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As far as I know, if I have a class such as the following:

class TileSurface{
   public:
      Tile * tile;
      enum Type{
         Top,
         Left,
         Right
      };
      Type type;
      Point2D screenverts[4]; // it's a rectangle.. so..
      TileSurface(Tile * thetile, Type thetype);
};

There's no easy way to programatically (using templates or whatever) go through each member and do things like print their types (e.g typeinfo's typeid(Tile).name()).

Being able to loop through them would be a useful and easy way to generate class size reports etc. Is this impossible to do, or is there a way (even using external tools) for this?

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You could do it with Boost.Preprocessor if you're willing to have really fugly and unmaintainable code :-D –  James McNellis Dec 30 '10 at 5:39
    
    
whoa, tell me more about this! –  kamziro Dec 30 '10 at 5:50
    
thanks, NBSG -- exactly what I needed –  kamziro Dec 30 '10 at 5:56

6 Answers 6

up vote 1 down vote accepted

No. There are no easy way. If to put "easy way" aside then with C++ you can do anything imaginable.

If you want just to dump your data contents run-time then simplest way is to implement operator<<(ostream&,YourClass const&) for each YourClass you are interested in. Bit more complex is to implement visitor pattern, but with visitor pattern you may have different reports done by different visitors and also the visitors may do other things, not only generate reports.

If you want it as static analysis (program is not running, you want to generate reports) then you can use debugger database. Alternatively you may analyze AST generated by some compilers (g++ and CLang have options to generate it) and generate reports from it.

If you really need run-time reflection then you have to build it into your classes. That involves overhead. For example you may use common base-classes and put all data members of classes into array too. It is often done to communicate with applications written in languages that have reflection on more equal grounds (oldest example is Lisp).

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g++ generated AST? I didn't think of that, great idea! –  kamziro Dec 30 '10 at 20:10
    
@kamziro: If you want anything beyond raw syntax (e.g., the "type information" for a class member), you will need more than just the AST. GCC has a lot of internal data (after all, it is a compiler) and if you work hard enough you can likely extract a lot. –  Ira Baxter Dec 30 '10 at 23:59

Simply not possible in C++. You would need something like Reflection to implement this, which C++ doesn't have.

As far as your code is concerned after it is compiled, the "class" doesn't exist -- the names of the variables as well as their types have no meaning in assembly, and therefore they aren't encoded into the binary.

(Note: When I say "Not possible in C++" I mean "not possible to do built into the language" -- you could of course write a C++ parser in C++ which could implement this sort of thing...)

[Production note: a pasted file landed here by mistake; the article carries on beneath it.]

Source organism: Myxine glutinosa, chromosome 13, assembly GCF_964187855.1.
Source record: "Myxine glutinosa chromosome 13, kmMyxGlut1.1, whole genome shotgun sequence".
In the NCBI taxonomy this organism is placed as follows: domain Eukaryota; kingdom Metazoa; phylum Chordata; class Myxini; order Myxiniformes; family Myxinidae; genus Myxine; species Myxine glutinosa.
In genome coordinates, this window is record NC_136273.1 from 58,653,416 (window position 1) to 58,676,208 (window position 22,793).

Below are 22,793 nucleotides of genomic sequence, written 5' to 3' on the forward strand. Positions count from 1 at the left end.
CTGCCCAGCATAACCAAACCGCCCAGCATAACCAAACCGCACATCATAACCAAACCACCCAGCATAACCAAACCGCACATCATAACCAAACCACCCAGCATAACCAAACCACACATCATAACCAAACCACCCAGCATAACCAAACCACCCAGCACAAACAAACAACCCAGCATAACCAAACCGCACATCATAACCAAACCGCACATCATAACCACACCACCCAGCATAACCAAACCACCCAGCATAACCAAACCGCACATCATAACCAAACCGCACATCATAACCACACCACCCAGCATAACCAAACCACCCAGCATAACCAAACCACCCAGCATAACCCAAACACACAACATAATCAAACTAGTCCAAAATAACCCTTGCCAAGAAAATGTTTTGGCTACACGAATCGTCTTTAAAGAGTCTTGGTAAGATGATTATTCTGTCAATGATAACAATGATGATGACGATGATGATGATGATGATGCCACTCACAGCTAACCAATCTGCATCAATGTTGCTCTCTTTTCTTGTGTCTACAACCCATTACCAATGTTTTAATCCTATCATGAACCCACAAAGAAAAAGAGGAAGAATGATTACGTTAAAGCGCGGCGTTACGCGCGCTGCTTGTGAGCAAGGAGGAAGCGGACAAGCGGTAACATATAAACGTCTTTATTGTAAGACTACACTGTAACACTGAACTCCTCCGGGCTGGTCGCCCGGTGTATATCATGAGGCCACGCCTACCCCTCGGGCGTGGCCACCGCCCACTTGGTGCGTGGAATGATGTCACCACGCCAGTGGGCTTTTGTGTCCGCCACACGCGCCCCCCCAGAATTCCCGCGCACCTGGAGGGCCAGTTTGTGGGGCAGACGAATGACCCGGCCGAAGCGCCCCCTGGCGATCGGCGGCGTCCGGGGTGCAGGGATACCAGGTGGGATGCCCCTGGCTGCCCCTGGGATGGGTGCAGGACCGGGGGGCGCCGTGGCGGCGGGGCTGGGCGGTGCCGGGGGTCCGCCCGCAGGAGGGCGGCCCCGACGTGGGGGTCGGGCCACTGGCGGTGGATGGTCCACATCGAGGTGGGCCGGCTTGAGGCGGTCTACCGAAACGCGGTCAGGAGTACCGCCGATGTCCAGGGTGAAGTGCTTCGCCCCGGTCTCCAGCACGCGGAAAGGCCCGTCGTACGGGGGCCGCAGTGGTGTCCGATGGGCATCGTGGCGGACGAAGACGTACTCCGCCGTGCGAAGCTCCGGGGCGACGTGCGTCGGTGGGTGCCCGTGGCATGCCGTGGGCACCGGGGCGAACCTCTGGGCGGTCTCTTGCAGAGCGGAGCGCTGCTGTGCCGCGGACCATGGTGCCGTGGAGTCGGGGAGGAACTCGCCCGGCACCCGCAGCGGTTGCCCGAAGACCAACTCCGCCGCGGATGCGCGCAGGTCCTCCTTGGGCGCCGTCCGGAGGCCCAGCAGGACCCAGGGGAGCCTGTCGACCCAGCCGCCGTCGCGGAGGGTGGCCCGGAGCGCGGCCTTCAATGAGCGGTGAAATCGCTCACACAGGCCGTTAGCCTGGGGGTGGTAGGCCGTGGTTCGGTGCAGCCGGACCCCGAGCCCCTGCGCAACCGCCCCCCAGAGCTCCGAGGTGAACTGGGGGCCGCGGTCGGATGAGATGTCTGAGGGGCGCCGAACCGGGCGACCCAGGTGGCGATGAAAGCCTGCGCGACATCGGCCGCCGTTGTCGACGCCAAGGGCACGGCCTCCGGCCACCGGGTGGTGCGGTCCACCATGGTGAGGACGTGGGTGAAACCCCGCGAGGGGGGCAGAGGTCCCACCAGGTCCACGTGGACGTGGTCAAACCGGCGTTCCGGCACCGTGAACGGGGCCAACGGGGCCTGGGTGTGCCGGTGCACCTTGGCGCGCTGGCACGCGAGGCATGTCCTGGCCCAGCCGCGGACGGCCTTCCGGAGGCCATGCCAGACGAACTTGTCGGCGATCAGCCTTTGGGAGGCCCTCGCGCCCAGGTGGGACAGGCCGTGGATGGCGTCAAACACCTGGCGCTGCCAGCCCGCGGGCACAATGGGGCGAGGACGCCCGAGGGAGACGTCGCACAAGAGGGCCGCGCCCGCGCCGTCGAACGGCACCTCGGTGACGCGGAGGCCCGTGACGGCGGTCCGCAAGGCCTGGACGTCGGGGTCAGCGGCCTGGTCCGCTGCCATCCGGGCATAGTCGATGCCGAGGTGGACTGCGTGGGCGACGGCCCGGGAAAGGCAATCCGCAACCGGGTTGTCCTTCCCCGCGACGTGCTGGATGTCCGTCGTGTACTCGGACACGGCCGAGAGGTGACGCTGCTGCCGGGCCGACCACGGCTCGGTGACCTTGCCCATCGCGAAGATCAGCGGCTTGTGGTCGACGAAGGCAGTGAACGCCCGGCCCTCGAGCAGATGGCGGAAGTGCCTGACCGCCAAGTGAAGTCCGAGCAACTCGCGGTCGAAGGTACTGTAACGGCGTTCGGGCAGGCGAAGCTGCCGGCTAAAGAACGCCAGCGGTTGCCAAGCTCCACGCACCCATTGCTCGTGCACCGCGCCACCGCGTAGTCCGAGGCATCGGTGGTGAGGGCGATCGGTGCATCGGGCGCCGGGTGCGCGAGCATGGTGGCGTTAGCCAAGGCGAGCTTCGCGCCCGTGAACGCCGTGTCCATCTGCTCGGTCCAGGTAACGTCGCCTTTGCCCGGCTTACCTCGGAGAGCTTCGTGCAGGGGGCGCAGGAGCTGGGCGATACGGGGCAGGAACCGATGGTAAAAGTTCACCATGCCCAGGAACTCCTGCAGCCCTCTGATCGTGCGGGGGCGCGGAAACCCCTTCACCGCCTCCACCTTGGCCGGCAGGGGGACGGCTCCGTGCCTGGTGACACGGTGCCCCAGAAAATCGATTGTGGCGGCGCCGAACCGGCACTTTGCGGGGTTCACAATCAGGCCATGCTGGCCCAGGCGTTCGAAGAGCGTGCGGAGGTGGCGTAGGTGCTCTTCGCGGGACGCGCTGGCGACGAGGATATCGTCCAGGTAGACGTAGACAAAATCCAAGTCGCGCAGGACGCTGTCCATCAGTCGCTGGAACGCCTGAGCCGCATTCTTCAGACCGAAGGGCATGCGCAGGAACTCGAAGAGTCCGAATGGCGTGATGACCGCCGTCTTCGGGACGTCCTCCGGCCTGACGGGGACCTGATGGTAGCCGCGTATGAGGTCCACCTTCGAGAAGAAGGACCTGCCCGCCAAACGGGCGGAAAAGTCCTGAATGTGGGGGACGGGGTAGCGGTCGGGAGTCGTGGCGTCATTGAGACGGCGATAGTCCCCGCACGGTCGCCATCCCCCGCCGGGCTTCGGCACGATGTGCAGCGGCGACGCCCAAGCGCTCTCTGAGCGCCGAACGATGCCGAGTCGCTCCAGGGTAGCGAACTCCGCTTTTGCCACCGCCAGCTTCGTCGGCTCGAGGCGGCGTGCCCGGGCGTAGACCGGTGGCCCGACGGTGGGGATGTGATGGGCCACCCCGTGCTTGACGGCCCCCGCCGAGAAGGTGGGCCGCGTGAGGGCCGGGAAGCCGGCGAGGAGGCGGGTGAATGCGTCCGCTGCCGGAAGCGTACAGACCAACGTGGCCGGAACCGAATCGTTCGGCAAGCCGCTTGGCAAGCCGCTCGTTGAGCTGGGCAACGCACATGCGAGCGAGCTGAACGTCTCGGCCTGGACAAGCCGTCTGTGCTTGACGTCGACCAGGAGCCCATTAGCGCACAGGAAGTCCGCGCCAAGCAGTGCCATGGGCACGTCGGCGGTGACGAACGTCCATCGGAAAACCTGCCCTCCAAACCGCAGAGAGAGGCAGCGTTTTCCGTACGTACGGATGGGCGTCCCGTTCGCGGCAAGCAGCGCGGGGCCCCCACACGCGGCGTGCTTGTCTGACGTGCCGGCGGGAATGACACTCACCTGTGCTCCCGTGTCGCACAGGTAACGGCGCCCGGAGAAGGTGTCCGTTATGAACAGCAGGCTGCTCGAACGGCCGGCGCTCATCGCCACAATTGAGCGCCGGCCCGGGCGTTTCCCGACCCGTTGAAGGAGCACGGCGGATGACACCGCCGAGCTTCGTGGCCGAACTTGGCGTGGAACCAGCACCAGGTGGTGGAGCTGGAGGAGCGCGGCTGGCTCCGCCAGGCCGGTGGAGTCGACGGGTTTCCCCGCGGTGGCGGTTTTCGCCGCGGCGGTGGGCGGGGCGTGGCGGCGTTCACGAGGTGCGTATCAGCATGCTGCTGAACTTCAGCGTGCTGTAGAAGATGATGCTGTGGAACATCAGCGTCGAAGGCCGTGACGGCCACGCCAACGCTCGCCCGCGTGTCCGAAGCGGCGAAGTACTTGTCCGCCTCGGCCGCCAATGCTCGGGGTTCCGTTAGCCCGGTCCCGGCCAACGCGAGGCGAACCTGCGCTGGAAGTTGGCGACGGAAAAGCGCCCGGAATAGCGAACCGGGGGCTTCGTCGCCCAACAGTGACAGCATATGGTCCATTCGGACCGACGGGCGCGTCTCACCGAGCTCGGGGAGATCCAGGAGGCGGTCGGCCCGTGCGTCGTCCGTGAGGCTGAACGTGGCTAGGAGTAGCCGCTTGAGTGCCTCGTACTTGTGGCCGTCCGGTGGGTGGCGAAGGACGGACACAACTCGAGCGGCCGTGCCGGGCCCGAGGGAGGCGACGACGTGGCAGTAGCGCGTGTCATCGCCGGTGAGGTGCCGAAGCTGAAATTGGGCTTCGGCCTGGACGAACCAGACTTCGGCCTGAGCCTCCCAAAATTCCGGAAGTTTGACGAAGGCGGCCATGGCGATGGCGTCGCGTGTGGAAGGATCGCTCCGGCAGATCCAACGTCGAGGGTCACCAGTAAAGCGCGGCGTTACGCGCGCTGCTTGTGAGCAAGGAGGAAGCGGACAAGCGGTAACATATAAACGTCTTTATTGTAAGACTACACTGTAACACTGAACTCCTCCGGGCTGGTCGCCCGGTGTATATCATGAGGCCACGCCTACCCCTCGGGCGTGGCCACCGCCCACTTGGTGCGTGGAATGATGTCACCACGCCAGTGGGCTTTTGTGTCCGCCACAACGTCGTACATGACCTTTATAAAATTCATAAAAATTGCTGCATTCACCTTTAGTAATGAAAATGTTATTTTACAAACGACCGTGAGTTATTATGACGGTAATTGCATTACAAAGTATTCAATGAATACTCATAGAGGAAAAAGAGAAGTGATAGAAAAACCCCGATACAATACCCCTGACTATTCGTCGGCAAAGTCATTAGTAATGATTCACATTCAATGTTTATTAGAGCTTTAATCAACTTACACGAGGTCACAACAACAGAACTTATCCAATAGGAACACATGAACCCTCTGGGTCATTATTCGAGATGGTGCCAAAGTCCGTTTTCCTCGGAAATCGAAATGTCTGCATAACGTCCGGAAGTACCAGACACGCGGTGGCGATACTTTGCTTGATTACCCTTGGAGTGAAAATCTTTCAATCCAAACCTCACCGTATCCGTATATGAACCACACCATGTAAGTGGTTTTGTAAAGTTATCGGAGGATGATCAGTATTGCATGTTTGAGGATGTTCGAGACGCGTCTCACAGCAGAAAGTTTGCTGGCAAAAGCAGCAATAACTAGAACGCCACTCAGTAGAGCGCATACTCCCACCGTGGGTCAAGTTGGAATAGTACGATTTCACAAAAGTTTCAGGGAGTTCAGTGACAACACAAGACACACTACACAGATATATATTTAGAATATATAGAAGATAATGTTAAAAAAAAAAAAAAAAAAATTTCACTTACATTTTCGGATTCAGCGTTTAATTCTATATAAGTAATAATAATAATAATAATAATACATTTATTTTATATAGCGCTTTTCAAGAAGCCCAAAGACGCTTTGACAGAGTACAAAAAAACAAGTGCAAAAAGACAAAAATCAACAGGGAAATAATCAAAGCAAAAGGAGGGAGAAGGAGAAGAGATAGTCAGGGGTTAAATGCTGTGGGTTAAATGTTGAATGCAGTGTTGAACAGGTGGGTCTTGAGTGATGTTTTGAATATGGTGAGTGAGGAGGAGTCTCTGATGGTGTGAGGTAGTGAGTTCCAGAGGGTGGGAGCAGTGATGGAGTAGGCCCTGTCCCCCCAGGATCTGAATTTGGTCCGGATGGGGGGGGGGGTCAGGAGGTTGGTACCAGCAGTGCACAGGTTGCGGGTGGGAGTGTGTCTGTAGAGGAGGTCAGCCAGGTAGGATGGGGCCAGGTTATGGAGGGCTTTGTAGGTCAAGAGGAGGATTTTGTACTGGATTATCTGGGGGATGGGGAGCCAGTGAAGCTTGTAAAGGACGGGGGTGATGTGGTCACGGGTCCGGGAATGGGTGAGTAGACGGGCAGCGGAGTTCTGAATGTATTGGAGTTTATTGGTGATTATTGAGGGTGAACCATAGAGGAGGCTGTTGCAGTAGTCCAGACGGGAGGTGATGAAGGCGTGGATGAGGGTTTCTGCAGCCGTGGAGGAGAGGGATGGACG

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"You could write a C++ parser ..." Not if he wants to actually have a life. This takes man-years of effort. –  Ira Baxter Dec 30 '10 at 11:05
    
@Ira: I mean that it's possible, not that it's a good idea. –  Billy ONeal Dec 30 '10 at 13:09

I beg to differ from the conventional wisdom. C++ does have, it's not part of the C++ standard but every single C++ compiler I've seen emits metadata of this sort for use by the debugger.

Moreover, two formats of debug database cover almost all modern compilers: pdb (the Microsoft format) and dwarf2 (just about everything else).

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If you derive all type of the member variables from your common typeinfo-provider-baseclass, then you can get that. A bit more work then like in Java, but possible.

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External tools: you mentioned that you need reports like class size, etc.--

DOxygen could help http://www.stack.nl/~dimitri/doxygen/features.html to generate class member lists (including inherited members).

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Our DMS Software Reengineering Toolkit is what you call an "external tool" for extractingt/transforming arbitrary code. DMS is generalized compiler technology parameterized by explicit langauge definitions. It has language definitions for C, C++, Java, COBOL, PHP, ...

For C, C++, Java and COBOL versions, it provides complete access to parse trees, and symbol table information. That symbol table information includes the kind of data you are likely to want from "reflection". If you goal is to enumerate some set of fields or methods and do something with them, DMS can be used to transform the code (or generate derived code) according to what you find in the symbol tables in arbitrary ways.

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